You might also notice a few more evergreen shrubs appearing in that “Progress” shot above. They’re our first step in trying to reclaim a bit more privacy back there – especially in the winter once the trees are bare. When we bought this house we knew we’d have to add some more evergreen trees to block the view of some other houses through those woods, so we told ourselves that each fall we’re going to buy a few good screening trees and shrubs in the hopes that we’ll eventually have year-round privacy when they all fill in.
These are from a local nursery (Great Big Greenhouse, for any locals who are wondering) and we just met with one of their all-knowing garden guys who recommended them for us based on our criteria: evergreen, deer-resistant, partial shade, and size (they’re all eventually supposed to grow somewhere in the neighborhood of 10 ft x 10 ft to create fence-like privacy when it’s all said and done). You can’t tell in this photo, but they’re staggered by about 6′ (they’re not all in the same line, so they should overlap in front of or behind each other instead of smashing into each other as they grow.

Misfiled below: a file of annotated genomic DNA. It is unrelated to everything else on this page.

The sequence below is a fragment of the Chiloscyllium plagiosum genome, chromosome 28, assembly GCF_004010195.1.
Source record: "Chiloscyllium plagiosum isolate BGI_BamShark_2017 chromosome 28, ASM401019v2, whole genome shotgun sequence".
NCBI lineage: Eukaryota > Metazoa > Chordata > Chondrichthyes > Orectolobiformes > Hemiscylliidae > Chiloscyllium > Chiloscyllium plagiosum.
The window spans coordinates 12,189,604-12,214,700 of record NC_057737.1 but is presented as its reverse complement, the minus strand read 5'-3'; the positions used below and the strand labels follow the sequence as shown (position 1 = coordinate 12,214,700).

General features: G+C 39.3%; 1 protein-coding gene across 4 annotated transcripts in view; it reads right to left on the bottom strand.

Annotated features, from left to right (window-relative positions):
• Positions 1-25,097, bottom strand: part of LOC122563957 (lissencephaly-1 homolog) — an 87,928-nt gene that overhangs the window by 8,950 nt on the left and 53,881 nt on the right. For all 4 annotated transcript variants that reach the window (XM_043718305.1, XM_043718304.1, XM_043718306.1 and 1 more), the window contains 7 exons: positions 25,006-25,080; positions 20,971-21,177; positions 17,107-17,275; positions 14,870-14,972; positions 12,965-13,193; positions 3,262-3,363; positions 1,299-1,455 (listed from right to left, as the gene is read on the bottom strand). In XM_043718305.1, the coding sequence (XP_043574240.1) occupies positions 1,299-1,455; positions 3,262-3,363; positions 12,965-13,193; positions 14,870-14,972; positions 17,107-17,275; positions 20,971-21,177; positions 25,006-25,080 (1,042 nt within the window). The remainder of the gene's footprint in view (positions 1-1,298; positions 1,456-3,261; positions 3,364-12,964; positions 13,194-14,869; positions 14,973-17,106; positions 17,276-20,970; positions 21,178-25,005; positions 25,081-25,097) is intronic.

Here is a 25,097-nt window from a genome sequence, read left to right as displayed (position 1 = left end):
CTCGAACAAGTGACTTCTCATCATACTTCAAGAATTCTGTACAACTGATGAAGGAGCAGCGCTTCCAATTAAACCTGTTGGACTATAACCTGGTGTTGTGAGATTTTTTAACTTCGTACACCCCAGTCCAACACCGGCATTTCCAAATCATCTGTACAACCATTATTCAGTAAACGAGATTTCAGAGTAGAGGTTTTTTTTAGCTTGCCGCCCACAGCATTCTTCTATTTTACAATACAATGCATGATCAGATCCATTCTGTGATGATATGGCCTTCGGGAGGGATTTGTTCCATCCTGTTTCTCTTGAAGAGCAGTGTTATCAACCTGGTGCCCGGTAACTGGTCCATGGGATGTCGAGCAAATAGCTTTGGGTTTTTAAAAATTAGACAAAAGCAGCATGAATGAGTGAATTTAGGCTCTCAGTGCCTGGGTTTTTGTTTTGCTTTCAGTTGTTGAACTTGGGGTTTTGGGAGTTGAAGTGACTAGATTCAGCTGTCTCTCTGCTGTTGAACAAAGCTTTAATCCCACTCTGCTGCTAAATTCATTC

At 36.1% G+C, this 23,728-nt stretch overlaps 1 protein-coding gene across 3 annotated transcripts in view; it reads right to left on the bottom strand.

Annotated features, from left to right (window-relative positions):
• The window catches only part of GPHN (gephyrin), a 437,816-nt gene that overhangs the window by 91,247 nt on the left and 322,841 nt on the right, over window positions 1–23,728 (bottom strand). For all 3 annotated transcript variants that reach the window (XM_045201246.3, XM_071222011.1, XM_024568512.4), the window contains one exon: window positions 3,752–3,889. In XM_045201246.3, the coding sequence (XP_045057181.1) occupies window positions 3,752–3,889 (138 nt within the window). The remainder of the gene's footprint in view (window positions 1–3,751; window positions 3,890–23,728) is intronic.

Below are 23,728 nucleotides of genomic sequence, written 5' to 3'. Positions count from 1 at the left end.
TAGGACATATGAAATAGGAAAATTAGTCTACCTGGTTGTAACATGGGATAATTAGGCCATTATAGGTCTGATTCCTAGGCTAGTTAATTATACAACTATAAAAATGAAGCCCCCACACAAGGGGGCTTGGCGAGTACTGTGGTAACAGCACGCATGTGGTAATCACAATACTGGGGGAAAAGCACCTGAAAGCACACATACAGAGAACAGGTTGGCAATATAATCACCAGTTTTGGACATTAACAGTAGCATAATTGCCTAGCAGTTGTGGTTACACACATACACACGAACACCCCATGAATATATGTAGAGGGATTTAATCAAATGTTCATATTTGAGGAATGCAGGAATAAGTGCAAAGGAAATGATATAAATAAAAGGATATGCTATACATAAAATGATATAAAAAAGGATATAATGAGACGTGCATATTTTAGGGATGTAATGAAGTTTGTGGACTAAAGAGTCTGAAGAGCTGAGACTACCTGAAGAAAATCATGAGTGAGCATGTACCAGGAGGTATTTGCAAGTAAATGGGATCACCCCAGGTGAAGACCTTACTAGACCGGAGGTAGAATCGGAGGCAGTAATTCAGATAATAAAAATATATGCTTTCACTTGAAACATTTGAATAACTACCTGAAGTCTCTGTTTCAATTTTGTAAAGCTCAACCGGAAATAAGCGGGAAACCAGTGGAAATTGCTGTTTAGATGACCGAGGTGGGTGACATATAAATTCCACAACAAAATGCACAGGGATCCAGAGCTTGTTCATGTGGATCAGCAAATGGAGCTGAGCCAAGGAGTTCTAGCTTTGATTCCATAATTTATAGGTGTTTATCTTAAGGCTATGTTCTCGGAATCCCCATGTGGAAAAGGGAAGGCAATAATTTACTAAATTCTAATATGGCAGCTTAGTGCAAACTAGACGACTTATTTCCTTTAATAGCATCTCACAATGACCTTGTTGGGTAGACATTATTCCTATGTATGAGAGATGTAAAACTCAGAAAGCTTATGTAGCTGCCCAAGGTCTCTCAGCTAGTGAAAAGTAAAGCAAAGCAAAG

They were having a fall perennial sale so we scored them for 40% off and delivery was only $25. They also come with a one year warranty, so we’re hopeful that we can keep them alive, but it’s nice to know that we can return anything that doesn’t make it and grab something else that might work better. So far, so good, though. Oh and the wax myrtle is a native plant (we love working those in whenever we can) and it smells really good, so we hope to add more of them around the rest of the backyard as we continue screening things over time.